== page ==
13 Jun Financial planning, the Berry & Oak way
Berry & Oak co-founders Andrew and Sarah Elson discuss why their approach to financial planning is an award-winning one that puts their clients at the heart of all they do
Financial planning isn’t a once-in-awhile transaction, but an ongoing partnership based on independence and trust.
That’s the belief of Berry & Oak co-founders Andrew and Sarah Elson, winners of several awards at the recent Yorkshire Financial Awards. Their financial planning firm, based in Boston Spa, West Yorkshire, is the result of two banking professionals leaving successful careers at an established brand to become ‘independent’ financial advisers, because the move allowed them to develop and implement their own approach to the practice.
“I decided I wanted to be able to give independent advice and focus on the client rather than be more product-led,” explains Andrew.
“We see ourselves as a financial planning business that looks after clients, which is a big distinction to make. Many people see financial advisers as one-offs to be used at certain points in time, like when they need to purchase life insurance.”
“But with us, the ‘planning’ part is crucial. We ask clients what they want to achieve, in the short, medium and long term, and strive to discover the best way to deliver on those aims. Often there’s a better way than the clients first thought”
Sarah adds: “Our ability to work this way comes from our independence. We’re not tied to a suite of financial products or providers, so we don’t need begin with what we need to sell. It’s like Andrew said, we deal in our clients aims and goals.”
“As a result, we develop strong relationships with our clients. We treat them as part of the Berry & Oak family. We check in with them regularly and make sure their plans are on track, whereas a bank may sell them an investment and the client never hears from them again. We’re very much about building relationships with clients and looking after them and their families, too. With some of our clients, we look after four generations.”
For those looking at their first or next financial adviser, or reviewing a current relationship, Andrew explains what true ‘independence’ looks like in Yorkshire and beyond right now: “More and more advisers are not truly independent like we are anymore.”
“Many of the larger firms are now classified as ‘restricted’, which means they only offer a limited suite of products, chosen due to research and familiarity, but maybe for their own financial reasons.”
Andrew continues: “The advisers and firms that offer truly independent advice like us are becoming fewer. In Yorkshire, this is especially true.”
“The way to get truly independent advice is from smaller boutique firms where clients come before products. It’s more work for us in terms of research into solutions out there and the required due diligence, but that’s the thing, it’s our job and it’s in the clients’ best interests.”
The Berry & Oak approach
The basis for the trust that develops between clients and their financial advisers is what the firm calls the Berry & Oak approach, starting with its in-depth list of professional qualifications and accreditations.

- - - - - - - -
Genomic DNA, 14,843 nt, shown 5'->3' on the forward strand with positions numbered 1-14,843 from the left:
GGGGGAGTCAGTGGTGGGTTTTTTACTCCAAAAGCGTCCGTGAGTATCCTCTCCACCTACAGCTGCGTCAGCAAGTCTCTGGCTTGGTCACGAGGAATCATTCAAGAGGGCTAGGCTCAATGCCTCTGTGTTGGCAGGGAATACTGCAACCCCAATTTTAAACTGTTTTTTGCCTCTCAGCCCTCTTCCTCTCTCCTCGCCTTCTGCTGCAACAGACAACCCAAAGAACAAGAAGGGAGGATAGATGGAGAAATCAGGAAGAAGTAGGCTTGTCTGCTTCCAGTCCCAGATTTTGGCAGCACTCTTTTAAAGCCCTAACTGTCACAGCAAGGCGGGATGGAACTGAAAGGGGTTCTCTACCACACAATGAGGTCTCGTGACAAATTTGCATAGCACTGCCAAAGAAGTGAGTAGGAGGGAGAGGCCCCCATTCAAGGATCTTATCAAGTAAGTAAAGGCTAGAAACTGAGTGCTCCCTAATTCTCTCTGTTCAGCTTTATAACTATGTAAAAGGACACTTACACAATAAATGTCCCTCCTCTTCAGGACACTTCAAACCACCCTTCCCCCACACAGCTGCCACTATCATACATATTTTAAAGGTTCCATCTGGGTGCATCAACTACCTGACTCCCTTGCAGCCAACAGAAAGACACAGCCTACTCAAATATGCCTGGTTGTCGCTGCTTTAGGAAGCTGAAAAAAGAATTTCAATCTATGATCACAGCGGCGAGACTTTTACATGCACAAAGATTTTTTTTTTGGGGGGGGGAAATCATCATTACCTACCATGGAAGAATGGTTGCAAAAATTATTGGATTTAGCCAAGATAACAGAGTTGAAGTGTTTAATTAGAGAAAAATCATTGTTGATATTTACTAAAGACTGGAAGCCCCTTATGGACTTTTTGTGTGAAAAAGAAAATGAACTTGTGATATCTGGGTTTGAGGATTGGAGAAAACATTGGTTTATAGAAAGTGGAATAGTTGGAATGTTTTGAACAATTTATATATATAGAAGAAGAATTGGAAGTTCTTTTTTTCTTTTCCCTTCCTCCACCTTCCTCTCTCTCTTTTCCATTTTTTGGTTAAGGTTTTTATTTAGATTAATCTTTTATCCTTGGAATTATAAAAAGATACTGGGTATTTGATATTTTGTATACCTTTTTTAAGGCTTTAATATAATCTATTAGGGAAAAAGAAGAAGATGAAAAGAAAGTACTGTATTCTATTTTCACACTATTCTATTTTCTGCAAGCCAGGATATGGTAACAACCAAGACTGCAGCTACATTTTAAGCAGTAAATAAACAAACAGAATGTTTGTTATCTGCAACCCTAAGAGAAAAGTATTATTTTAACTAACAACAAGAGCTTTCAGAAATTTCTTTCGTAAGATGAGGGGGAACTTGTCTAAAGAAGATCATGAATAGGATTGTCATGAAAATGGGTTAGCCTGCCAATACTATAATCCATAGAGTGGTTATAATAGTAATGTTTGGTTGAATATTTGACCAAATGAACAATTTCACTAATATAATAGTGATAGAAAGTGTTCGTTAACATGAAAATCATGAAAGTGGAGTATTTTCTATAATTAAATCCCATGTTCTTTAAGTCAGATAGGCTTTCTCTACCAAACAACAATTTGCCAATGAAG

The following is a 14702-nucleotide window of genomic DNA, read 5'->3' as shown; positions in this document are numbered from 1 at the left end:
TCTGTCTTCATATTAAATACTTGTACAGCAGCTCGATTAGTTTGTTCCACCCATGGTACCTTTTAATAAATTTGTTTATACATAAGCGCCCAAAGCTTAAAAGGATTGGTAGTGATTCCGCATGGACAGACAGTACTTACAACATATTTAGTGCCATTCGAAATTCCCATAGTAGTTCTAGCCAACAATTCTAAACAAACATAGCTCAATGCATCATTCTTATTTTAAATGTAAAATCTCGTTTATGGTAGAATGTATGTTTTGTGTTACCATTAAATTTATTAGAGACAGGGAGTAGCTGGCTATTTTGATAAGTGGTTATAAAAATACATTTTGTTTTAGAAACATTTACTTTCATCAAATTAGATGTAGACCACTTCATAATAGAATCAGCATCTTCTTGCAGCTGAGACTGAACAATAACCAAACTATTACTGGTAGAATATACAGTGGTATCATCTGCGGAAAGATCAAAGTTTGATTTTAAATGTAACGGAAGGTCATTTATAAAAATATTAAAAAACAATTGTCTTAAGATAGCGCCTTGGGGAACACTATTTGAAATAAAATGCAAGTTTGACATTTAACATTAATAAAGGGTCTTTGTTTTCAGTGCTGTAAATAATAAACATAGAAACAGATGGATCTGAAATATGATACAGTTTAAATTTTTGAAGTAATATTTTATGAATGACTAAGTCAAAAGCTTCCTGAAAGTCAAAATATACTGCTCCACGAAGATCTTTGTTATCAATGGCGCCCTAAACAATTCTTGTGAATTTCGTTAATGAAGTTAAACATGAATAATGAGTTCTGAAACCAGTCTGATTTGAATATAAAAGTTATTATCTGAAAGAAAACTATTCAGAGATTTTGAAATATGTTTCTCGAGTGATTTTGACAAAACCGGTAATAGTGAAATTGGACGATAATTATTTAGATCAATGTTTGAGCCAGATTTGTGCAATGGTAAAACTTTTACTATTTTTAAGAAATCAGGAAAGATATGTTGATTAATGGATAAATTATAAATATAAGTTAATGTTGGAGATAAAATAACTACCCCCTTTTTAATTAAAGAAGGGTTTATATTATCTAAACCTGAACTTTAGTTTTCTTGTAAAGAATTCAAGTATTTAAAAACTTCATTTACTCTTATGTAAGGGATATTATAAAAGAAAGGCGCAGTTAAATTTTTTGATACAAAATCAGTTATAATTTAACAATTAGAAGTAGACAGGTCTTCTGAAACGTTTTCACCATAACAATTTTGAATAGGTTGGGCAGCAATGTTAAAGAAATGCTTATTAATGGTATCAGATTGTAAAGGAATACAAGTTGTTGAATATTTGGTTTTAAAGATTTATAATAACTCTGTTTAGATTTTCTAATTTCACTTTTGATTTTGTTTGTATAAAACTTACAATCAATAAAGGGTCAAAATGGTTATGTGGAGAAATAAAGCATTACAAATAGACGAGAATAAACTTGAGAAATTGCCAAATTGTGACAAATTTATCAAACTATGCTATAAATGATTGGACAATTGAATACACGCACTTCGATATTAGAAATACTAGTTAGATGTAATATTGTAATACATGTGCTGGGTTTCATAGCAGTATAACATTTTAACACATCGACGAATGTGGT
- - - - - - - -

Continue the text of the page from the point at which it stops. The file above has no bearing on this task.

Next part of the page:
They are both longstanding ‘Chartered Financial Planners’ as recognised by the Chartered Insurance Institute (CII), which regularly checks and reviews knowledge and skills among those awarded to ensure they continue to meet the required standards.
Andrew and Sarah are also internationally recognised ‘Certified Financial Planners’, awarded by the Chartered Institute for Securities and Investments (CISI), as well as ‘Fellows’ of the body, which sets standards of professional excellence and integrity for securities, investment and financial planning.
Each of these accreditations is thoroughly, regularly and independently reviewed.
Berry & Oak as a firm, meanwhile, holds the title of ‘Chartered Financial Planners’ from the CII. Both initially and annually, achieving this title is a stringent process that demands the firm commits to high standards of professional qualification, training and development, a demanding code of ethics, and much more.
Berry & Oak is also an ‘Accredited Financial Planning Firm’, which is awarded by CISI. Andrew says: “There are currently only 63 firms in the UK that hold this accreditation. This demonstrates that financial planning is at the core of what we do, that we’re a proper financial planning firm, not just doing transactional business for clients.”
Those are just two of the firm qualifications and accreditations that convince potential clients from the outset that Berry & Oak means business.
It also holds the internationally recognised ‘ISO 9001’ standard, as well as the ‘SIFA Professional’ accreditation, which means the firm is listed on the SIFA Professional Directory of Financial Advisers. As SIFA Professional is an affiliate partner that works closely with the Law Society of England and Wales, the law and accountancy firms from which Berry & Oak receives client referrals are reassured of its reputation and standing.
This solid foundation enables Berry & Oak to demonstrate “our commitment to being the best we can be” to both new and existing clients, as well as law and accountancy firms making referrals, Andrew says.
He continues: “Our knowledge is top notch. And our accreditations show that we’re putting it into practice. It’s reassuring that we’re about as qualified as you can get.”